Top Court Verdict Has Brought Me Peace Of Mind, Says Ex-ISRO Scientist

Nambi Narayanan, who was in charge of the ISRO's cryogenics division when he was arrested for alleged spying in 1994, cited several points to buttress his assertion that he had been framed.

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Former ISRO scientist Nambi Narayanan said he was now "armed" with the Supreme Court verdict.

Thiruvananthapuram: 

Hours after the Supreme Court ordered that a former ISRO scientist be given Rs 50-lakh compensation for the harassment and mental torture he underwent in a purported case of espionage, he accused certain Kerala police officers of fabricating the charges against him without getting any of the "fundamentals" right.

Nambi Narayanan, 77, who was in charge of the cryogenics division when he was arrested for alleged spying in 1994, cited several points to buttress his assertion that he had been framed. "The main charge was that I had sold the cryogenic technology to Pakistan, and the second concerned the Vikas Engine (a workhorse liquid rocket mechanism that powers a number of Indian satellite launch vehicles). But the cryogenic technology did not even exist in 1994. Secondly, the Vikas Engine is available for the asking -- if you approach the same company that worked with us, you can get it for Rs 1 crore," he told NDTV in an exclusive interview.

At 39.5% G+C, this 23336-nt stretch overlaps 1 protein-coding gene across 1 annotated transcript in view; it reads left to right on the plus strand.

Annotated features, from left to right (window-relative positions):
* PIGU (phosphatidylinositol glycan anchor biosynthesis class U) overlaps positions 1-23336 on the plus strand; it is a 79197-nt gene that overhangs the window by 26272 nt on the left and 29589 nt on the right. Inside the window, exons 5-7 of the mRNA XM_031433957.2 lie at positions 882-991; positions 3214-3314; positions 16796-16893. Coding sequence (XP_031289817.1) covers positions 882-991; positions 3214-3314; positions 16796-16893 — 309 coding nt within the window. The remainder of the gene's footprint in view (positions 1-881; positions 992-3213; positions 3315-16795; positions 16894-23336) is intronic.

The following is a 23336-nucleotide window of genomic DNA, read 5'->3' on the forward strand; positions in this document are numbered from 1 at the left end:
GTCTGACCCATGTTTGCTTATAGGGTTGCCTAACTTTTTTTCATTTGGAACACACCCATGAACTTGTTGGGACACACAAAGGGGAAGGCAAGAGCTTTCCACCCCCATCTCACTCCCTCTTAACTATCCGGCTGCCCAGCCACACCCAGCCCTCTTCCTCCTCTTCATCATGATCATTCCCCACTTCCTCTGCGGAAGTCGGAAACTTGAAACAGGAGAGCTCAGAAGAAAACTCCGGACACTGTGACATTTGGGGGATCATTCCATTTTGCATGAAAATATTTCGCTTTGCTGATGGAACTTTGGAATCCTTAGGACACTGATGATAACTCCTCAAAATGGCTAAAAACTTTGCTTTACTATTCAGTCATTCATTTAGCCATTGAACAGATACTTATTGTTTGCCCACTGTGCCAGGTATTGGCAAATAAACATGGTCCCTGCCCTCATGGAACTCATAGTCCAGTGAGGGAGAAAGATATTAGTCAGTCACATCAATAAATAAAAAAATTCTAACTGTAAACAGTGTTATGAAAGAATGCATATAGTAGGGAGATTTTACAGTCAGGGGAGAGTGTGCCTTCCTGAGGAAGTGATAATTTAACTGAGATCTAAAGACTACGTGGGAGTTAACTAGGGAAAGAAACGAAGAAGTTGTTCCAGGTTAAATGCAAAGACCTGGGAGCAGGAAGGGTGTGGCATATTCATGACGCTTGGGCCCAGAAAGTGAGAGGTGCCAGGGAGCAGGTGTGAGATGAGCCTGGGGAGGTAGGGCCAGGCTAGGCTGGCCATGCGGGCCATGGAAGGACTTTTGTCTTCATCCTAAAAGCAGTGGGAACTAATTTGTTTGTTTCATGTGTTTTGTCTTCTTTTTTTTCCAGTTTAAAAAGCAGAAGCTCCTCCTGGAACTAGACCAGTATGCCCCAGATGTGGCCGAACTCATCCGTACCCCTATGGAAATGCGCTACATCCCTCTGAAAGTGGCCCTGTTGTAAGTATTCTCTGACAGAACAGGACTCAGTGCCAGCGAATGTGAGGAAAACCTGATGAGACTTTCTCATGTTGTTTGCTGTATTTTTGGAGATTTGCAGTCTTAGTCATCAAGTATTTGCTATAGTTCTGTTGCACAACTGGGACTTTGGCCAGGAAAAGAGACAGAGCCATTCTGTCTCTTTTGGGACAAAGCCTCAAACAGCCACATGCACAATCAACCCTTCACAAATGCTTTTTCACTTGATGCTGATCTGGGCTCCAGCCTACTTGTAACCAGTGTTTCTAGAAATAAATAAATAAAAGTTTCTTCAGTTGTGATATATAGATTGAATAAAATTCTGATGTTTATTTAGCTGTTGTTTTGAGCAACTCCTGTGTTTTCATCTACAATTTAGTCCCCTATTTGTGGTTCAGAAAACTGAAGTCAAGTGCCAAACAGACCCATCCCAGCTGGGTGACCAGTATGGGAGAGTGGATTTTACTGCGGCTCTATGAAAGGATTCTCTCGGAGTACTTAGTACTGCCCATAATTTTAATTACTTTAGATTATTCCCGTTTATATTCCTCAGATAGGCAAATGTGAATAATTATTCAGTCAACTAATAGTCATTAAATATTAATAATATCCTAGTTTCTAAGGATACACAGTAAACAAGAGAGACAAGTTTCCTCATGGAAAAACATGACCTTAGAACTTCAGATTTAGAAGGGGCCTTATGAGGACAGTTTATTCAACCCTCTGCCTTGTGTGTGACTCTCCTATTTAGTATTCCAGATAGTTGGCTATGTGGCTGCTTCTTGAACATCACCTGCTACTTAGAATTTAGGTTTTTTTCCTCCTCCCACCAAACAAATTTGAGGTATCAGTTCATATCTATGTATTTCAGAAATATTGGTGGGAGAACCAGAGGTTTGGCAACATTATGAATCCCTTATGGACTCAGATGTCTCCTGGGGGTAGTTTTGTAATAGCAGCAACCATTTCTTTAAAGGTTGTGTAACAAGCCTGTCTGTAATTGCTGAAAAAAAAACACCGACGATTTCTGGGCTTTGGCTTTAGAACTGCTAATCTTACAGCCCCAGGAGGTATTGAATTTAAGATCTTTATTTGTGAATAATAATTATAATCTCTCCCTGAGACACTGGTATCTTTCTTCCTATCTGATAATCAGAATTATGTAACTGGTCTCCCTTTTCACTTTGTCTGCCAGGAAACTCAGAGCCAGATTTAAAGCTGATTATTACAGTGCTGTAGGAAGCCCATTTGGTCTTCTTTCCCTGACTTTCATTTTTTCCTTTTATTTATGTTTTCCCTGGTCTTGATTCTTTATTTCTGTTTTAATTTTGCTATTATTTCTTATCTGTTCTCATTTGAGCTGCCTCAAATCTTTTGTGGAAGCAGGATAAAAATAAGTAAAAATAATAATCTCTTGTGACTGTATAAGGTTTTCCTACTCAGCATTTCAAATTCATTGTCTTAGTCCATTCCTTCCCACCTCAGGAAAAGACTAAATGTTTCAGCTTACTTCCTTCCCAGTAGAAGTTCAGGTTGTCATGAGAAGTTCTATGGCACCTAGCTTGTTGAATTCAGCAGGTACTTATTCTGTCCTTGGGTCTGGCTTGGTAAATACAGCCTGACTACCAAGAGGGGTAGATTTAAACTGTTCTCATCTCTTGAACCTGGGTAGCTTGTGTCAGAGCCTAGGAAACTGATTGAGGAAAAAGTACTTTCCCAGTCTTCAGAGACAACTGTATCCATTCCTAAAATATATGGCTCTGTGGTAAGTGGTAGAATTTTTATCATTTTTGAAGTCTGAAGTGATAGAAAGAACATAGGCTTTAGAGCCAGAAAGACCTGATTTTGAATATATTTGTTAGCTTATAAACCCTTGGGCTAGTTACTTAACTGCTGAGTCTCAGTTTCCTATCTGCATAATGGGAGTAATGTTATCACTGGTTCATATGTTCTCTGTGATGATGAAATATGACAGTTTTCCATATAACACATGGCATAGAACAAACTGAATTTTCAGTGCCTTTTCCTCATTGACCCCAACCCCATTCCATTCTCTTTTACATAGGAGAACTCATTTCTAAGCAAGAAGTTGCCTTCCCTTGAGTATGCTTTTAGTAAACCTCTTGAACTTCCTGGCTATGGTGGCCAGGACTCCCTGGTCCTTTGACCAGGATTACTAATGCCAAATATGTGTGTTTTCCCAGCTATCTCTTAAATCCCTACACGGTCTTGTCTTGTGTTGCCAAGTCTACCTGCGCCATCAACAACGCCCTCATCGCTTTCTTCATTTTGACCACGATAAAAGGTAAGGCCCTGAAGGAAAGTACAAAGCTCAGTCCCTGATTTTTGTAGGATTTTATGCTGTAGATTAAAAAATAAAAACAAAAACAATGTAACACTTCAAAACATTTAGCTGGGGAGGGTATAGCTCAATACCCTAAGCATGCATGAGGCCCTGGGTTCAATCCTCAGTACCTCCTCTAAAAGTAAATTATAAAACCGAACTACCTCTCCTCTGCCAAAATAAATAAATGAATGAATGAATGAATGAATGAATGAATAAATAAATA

Mr Narayanan's petition in the Supreme Court had challenged a high court order backing the Kerala government's decision to drop proceedings against police officers Siby Mathew, KK Joshua and S Vijayan. The Pinarayi Vijayan regime told the Supreme Court today that it was willing to unconditionally abide by the order.

The former ISRO scientist said that while the Supreme Court judgment has brought him "peace of mind", he still had the option of pursuing his civil suit. "Both these stories were fabricated, and I want to know what they did it for," he added.

Mr Narayanan said things had changed for the better, now that he was "armed" with the Supreme Court judgment. "You can't say anymore that I am a criminal anymore. You can't tell me that I have done this, I have done that -- that would amount to contempt of court," he remarked.

The former scientist, however, acknowledged the fact that age had caught up with him, and he may not be able to pursue the case with as much enthusiasm. "I am going to keep my cool. I have achieved one of my major goals, and the other things are minor in nature. I will have to discuss and think about them," he said. "I would like to live whatever is left of my life with my family and loved ones."

Mr Narayanan had to spend 50 days in jail after he and another scientist -- D Sasikumaran -- were charged with espionage in 1994. Prior to that, he had been a respected scientist known for pioneering liquid fuel rocket technology in the early 70s.

The CBI, which took over the probe from the Kerala Police in 1996, later closed the case against Mr Narayanan after dubbing it "baseless". A report filed by the investigative agency also listed several lapses committed by police officers and recommended action against them.

The Supreme Court bench of Chief Justice Dipak Misra has now asked former top court judge DK Jain to investigate Mr Narayanan's allegations against the officers.

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